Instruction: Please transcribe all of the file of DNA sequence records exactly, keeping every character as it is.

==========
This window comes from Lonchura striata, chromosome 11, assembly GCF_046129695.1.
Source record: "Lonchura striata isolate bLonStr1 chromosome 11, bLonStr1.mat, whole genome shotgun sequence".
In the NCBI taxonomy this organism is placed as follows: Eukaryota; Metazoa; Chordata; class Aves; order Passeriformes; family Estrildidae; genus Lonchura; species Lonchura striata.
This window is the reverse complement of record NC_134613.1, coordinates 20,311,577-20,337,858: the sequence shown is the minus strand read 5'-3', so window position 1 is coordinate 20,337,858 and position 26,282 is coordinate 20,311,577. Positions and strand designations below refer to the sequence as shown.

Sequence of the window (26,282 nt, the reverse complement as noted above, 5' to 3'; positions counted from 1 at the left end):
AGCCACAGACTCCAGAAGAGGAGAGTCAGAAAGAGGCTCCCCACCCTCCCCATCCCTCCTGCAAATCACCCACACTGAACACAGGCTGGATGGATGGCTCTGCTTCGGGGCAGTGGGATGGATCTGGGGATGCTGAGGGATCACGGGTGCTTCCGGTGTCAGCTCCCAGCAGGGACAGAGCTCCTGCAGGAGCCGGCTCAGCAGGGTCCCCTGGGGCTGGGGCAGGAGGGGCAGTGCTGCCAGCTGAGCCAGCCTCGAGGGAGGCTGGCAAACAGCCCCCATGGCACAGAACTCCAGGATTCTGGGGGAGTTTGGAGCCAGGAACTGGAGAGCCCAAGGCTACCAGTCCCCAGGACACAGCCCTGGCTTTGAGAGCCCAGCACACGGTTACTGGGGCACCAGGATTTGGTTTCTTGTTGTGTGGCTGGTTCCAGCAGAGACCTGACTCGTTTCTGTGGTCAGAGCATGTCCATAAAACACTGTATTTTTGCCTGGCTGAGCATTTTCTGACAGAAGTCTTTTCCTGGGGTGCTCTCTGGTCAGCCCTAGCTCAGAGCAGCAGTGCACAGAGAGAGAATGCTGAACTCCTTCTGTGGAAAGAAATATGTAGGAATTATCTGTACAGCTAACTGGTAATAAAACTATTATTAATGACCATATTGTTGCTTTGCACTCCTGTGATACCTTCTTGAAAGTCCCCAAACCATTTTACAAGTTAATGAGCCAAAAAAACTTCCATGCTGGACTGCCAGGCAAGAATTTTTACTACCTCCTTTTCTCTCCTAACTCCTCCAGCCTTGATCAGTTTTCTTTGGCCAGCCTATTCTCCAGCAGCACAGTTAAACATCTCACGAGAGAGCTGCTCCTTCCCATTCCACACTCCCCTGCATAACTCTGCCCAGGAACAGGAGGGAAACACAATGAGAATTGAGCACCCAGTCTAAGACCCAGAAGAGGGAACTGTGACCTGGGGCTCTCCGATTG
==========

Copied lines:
This window comes from Lonchura striata, chromosome 11, assembly GCF_046129695.1.
Source record: "Lonchura striata isolate bLonStr1 chromosome 11, bLonStr1.mat, whole genome shotgun sequence".
In the NCBI taxonomy this organism is placed as follows: Eukaryota; Metazoa; Chordata; class Aves; order Passeriformes; family Estrildidae; genus Lonchura; species Lonchura striata.
This window is the reverse complement of record NC_134613.1, coordinates 20,311,577-20,337,858: the sequence shown is the minus strand read 5'-3', so window position 1 is coordinate 20,337,858 and position 26,282 is coordinate 20,311,577. Positions and strand designations below refer to the sequence as shown.

Sequence of the window (26,282 nt, the reverse complement as noted above, 5' to 3'; positions counted from 1 at the left end):
AGCCACAGACTCCAGAAGAGGAGAGTCAGAAAGAGGCTCCCCACCCTCCCCATCCCTCCTGCAAATCACCCACACTGAACACAGGCTGGATGGATGGCTCTGCTTCGGGGCAGTGGGATGGATCTGGGGATGCTGAGGGATCACGGGTGCTTCCGGTGTCAGCTCCCAGCAGGGACAGAGCTCCTGCAGGAGCCGGCTCAGCAGGGTCCCCTGGGGCTGGGGCAGGAGGGGCAGTGCTGCCAGCTGAGCCAGCCTCGAGGGAGGCTGGCAAACAGCCCCCATGGCACAGAACTCCAGGATTCTGGGGGAGTTTGGAGCCAGGAACTGGAGAGCCCAAGGCTACCAGTCCCCAGGACACAGCCCTGGCTTTGAGAGCCCAGCACACGGTTACTGGGGCACCAGGATTTGGTTTCTTGTTGTGTGGCTGGTTCCAGCAGAGACCTGACTCGTTTCTGTGGTCAGAGCATGTCCATAAAACACTGTATTTTTGCCTGGCTGAGCATTTTCTGACAGAAGTCTTTTCCTGGGGTGCTCTCTGGTCAGCCCTAGCTCAGAGCAGCAGTGCACAGAGAGAGAATGCTGAACTCCTTCTGTGGAAAGAAATATGTAGGAATTATCTGTACAGCTAACTGGTAATAAAACTATTATTAATGACCATATTGTTGCTTTGCACTCCTGTGATACCTTCTTGAAAGTCCCCAAACCATTTTACAAGTTAATGAGCCAAAAAAACTTCCATGCTGGACTGCCAGGCAAGAATTTTTACTACCTCCTTTTCTCTCCTAACTCCTCCAGCCTTGATCAGTTTTCTTTGGCCAGCCTATTCTCCAGCAGCACAGTTAAACATCTCACGAGAGAGCTGCTCCTTCCCATTCCACACTCCCCTGCATAACTCTGCCCAGGAACAGGAGGGAAACACAATGAGAATTGAGCACCCAGTCTAAGACCCAGAAGAGGGAACTGTGACCTGGGGCTCTCCGATTG